Pause and reflect - a time to learn

Sara Batts, our guest contributor, stresses the importance of reflection

Christmas is fast approaching and we are probably all swept up in the
busy-ness of late December. If you can find a moment, though it can be a
good time to pause and reflect on the past twelve months. This article
will look at some ideas for guiding that reflection, and then in the new
year, we'll look at how we can make the most of the annual round of

So what purpose is there for a personal review of the year? You may or
may not have a formal appraisal. If you do, that appraisal system will
probably be related to the criteria your current role encompasses. Your
own review and self-reflection can help you judge your progress on your
other goals you may have, other metrics and performances reflect you as
an all-round professional, someone thinking about their next move or how
to enhance their role, rather than just your current circumstances.
For example, as part of my PhD progress reports, I need to log the
related training I have done and record which skills I practised. Many
instances are pulled from my workplace experiences and re-examined
against a formal skills matrix. In a world where we are faced with
efficiency savings, different working practices and change being the
'new normal' an end of year review can be a great way to acknowledge to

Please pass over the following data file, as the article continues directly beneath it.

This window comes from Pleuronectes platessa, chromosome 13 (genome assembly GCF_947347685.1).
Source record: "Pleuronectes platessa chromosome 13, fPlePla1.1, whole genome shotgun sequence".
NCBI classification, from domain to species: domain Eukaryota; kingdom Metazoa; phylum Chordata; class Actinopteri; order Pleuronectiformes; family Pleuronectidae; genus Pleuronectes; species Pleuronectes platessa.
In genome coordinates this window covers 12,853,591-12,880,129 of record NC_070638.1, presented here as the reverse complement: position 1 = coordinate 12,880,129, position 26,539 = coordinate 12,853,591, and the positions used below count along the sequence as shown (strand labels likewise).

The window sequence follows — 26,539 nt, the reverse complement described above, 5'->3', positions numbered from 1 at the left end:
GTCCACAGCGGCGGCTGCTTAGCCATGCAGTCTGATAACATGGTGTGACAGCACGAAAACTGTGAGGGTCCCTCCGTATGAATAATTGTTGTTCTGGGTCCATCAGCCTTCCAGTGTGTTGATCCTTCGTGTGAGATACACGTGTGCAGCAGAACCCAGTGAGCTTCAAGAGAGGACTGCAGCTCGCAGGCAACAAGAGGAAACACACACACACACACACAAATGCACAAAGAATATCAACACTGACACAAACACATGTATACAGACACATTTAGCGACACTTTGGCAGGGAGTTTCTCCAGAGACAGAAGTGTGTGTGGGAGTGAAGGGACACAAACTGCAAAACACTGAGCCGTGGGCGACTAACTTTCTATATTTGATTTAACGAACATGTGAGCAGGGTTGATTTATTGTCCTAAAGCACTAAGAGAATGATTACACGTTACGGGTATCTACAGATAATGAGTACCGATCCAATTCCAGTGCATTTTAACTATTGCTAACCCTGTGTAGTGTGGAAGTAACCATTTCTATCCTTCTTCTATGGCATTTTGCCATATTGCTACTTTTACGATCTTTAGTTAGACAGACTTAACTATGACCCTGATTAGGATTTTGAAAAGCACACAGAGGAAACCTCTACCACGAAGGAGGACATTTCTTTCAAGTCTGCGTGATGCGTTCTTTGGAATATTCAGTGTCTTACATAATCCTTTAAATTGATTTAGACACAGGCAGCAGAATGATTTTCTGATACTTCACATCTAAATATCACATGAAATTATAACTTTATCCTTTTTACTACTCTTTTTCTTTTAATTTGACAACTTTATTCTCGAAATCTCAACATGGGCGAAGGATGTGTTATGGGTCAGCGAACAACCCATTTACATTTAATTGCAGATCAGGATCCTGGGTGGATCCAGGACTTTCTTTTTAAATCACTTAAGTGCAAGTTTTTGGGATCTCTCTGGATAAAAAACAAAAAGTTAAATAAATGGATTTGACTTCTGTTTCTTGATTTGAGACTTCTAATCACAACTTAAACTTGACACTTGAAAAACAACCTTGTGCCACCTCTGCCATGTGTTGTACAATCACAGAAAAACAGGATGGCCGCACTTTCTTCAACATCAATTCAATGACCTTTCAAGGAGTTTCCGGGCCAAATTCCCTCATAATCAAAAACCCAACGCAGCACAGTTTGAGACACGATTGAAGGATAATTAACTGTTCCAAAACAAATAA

yourself what you have learned and gained. What would your 'skills
matrix' look like?

 Sometimes key learning points come from the things that don't go quite
so well. If you can bear it, then, revist some of the difficult moments.
We're not talking about raking over past failures: but thinking honestly
about what might have been done differently. What assumptions were
incorrect? What circumstances changed that we weren't expecting? Of
course it's always nicer to focus on the successes we have had; even if
they are comparatively minor - a new connection made; an interesting
event attended; a technical skill learned. 

A second thing that makes a standard end-of-year task is the Christmas
holiday desk tidy-up. In the slightly quieter days it's great to be able
to sift through our inboxes, the filed papers and weed out those which
we no longer need. In fact, the recent announcement of the possible
closure of Delicious means many have an opportunity to have another look
at the collections of links we've gathered and to remove those no longer
current or relevant. Clearing physical space is a good precursor to
clearing our mental space, allowing us to think about priorities for the
coming year. Recently I set myself a week of 'complete it or delete it'
for all those little tasks that hadn't been attended to. I focused just
on either finishing off the job or moving it from my active to-do list.
It was a hard week, dealing with many small and varied things, but it
was really rather worth it and felt like I had cleared the decks, giving
me more space to think about different projects... including what new
resolutions I might set myself.